Run Towards Something, Not Away. Learning from Talks Summary: C-Suite Meet with Jacki Kelley, COO, Bloomberg Media

I went to the C-Suite Meet with Jacki Kelley, Chief Operating Officer, Bloomberg Media with She Runs months ago in May, but I’ve thought a lot about her advice and carried these notes in my bag and mentally for the last few months.

The biggest takeaway, “Run towards something and not away.”  

This year, I had the opportunity to buy a dream co-op in NYC and job opportunities that would have paid more than I am making now. I walked away from those because deep down I knew it wasn’t the right thing to do, remembering these words and with the encouragement of friends and mentors. It was really difficult, especially as a daughter of immigrants and as someone who never thought I’d have what I have now and these opportunities. Sometimes the opportunities are wrong. Listen to your gut.

Much better opportunities and life paths have presented themselves to me in the interim, and I’m so glad I did the hard thing to walk away.

This piece by public intellectual Ta-Nehisi Coates resonates me with a lot:

Some people come up expecting to win. We came up hoping not to lose. Even in victory, the distance between expectation and results is dizzying for both. The old code remains a part of you, and with it comes a particular strain of impostor syndrome. You have learned another language, but your accent betrays you. And there are times when you wonder if the real you is not here among the professionals, but out there in the streets.

Obviously, I have to caveat that the specific experience he writes about has clear differences from mine, I’m from a much more privileged context, but it expresses the disorientation of how I feel in my circumstances now as Manhattan professional versus what my life could have easily been had I taken a few wrong turns and people didn’t intervene at key points in my life. (And to all the Women of Color who might be out there reading this, yes I still feel like I don’t fit in these spaces everyday, and probably never will. I still do it for the culture though).

My mentor told me in my moments of self-doubt this year, “There’s better for you. And you deserve it.”

I think most of us at least moderately-successful professionals will come upon these inflection points, where you can feel like you need to check-off certain life boxes (degree, house, ring, kids) or are presented with opportunities that are good for the money, but don’t feel right. Most people chose to do what they think should do because of societal or cultural expectations, because it’s hard to walk away from that. I’ve done that before, taken jobs to just to get away from a current situation, and and almost did all that again this year, but I’m glad I held out for the better even though it’s caused considerable existential dread, Asian guilt, and feeling of being ungrateful, especially in these sour times we live in politically and economically.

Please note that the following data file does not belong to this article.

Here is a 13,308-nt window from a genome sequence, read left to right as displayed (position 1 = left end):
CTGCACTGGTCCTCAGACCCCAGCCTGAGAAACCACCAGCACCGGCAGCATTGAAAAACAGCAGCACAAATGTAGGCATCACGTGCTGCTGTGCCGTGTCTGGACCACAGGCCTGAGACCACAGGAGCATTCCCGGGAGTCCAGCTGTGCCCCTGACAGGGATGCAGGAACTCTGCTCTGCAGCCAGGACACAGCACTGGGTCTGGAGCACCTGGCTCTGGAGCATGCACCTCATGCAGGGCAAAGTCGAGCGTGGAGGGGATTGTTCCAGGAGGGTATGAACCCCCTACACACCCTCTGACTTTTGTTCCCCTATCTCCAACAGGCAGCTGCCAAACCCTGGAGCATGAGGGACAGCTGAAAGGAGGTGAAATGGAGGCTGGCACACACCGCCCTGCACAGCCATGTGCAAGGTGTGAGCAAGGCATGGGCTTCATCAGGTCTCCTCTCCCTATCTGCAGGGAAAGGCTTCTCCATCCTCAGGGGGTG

Some other key points from the talk/handwriting clarification:

  • She also mentioned “Life is not a to do list. Smell the roses.” Cliché, but at this phase of my life and career, I’m no longer in my frenetic twenties grasping at opportunity, but rather settling into a life and career that’s a marathon and not a sprint, and to enjoy the journey.
    • Also be there for the stuff that matters and plan out personal and professional life in tandem. She specifically mentioned planning out having kids (this isn’t something that’s a make or break for me), but we have all different milestones and wants to not be neglected
  • Sponsors v Mentors: need to find both. Sponsors are those people who advocate for you in your company or industry. Coaches/Mentors are your sounding boards and give advice, etc
  • Build cultures and processes to remove obstacles and allow people to do their best work
  • Understand people’s desires in a company and try to align with your goals and that of the organization
  • Ask yourself, how have you invested in someone you believe in?
  • Pick Learning > Promotion
  • Find work you love with people you love to work with
  • Connecting data, communication, and media is the key to survival for agencies (I’m not as bullish on this one and the agency model as it is, but it’s an insight worth thinking about)
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